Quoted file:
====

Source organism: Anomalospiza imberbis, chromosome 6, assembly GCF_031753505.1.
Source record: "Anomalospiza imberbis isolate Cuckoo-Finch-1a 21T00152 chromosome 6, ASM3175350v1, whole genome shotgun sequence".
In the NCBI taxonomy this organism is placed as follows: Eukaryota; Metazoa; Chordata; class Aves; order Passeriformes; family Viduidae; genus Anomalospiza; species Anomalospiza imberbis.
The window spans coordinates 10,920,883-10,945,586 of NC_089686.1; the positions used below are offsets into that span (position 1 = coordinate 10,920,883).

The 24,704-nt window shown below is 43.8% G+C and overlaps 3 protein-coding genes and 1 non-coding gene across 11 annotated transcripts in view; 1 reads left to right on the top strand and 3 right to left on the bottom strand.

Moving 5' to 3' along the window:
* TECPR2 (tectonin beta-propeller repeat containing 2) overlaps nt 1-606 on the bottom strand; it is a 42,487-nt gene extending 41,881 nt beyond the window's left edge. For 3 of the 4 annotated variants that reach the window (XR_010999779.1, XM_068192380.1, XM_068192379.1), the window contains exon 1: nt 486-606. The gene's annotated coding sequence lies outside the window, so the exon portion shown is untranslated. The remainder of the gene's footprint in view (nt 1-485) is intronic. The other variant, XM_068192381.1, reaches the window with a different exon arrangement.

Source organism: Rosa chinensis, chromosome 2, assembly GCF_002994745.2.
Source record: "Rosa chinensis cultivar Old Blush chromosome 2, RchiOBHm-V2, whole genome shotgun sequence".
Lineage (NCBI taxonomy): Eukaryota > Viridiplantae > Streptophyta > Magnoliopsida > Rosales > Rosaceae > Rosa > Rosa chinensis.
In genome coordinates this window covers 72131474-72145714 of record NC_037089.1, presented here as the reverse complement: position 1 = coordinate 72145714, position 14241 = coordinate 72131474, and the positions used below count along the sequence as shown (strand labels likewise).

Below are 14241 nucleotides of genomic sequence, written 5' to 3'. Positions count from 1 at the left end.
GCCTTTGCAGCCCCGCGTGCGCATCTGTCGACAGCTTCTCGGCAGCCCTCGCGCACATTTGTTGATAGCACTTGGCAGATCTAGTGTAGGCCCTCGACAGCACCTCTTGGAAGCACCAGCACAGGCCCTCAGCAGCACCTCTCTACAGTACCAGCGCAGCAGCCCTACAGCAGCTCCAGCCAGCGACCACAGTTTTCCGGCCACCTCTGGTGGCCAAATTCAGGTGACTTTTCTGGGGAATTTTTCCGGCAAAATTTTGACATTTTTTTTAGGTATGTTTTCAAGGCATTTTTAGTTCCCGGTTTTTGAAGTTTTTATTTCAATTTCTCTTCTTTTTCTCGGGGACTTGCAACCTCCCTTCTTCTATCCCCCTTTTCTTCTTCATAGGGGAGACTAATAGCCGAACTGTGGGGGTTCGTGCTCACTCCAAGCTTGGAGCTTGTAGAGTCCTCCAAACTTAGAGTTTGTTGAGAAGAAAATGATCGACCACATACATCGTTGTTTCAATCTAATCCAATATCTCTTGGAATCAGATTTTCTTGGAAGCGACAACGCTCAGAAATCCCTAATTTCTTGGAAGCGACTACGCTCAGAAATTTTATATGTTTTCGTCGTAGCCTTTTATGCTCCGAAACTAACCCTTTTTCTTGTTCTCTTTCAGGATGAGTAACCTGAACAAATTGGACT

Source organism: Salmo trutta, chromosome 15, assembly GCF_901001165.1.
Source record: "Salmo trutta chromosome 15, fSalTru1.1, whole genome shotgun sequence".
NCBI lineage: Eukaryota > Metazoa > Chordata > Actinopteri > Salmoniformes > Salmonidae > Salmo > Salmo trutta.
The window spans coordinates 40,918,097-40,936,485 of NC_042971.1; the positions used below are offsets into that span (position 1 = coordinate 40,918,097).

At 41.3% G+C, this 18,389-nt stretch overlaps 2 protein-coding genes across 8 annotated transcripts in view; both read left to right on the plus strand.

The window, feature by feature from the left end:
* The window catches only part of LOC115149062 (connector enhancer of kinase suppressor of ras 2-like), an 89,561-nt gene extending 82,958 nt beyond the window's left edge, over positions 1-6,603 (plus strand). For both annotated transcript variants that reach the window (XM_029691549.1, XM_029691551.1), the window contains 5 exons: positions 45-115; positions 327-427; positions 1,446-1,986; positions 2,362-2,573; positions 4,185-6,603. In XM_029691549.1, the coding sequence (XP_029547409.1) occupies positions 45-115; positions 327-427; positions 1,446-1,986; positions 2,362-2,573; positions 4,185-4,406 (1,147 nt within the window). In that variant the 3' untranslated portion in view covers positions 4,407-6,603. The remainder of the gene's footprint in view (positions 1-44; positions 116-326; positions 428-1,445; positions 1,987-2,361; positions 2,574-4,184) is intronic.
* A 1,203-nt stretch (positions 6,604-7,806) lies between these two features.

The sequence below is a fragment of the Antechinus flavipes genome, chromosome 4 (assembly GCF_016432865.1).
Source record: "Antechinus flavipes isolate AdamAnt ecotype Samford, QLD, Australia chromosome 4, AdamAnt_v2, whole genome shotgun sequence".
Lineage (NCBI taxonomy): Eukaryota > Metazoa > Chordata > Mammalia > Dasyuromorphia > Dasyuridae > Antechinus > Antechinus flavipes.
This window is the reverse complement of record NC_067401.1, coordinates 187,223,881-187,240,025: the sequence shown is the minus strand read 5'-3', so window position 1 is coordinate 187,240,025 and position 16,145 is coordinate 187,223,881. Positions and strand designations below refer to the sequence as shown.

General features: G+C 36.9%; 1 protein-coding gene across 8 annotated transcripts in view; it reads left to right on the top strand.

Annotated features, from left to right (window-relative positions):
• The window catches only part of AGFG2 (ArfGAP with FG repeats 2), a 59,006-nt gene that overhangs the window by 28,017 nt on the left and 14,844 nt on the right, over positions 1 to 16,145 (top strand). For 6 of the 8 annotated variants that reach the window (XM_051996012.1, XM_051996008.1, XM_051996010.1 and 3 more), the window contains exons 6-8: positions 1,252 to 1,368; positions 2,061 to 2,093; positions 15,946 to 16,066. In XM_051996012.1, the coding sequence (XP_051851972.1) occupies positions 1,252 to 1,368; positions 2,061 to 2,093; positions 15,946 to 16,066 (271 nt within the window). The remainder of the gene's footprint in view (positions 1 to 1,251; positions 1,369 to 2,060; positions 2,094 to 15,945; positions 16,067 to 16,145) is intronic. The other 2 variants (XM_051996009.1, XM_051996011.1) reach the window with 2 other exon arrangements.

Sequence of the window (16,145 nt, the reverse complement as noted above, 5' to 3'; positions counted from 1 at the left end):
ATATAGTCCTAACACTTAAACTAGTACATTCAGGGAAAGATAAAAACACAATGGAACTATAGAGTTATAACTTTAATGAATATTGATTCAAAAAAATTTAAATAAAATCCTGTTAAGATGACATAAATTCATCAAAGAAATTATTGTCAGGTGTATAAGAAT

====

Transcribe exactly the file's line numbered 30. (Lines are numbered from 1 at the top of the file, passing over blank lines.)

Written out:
ATATAGTCCTAACACTTAAACTAGTACATTCAGGGAAAGATAAAAACACAATGGAACTATAGAGTTATAACTTTAATGAATATTGATTCAAAAAAATTTAAATAAAATCCTGTTAAGATGACATAAATTCATCAAAGAAATTATTGTCAGGTGTATAAGAAT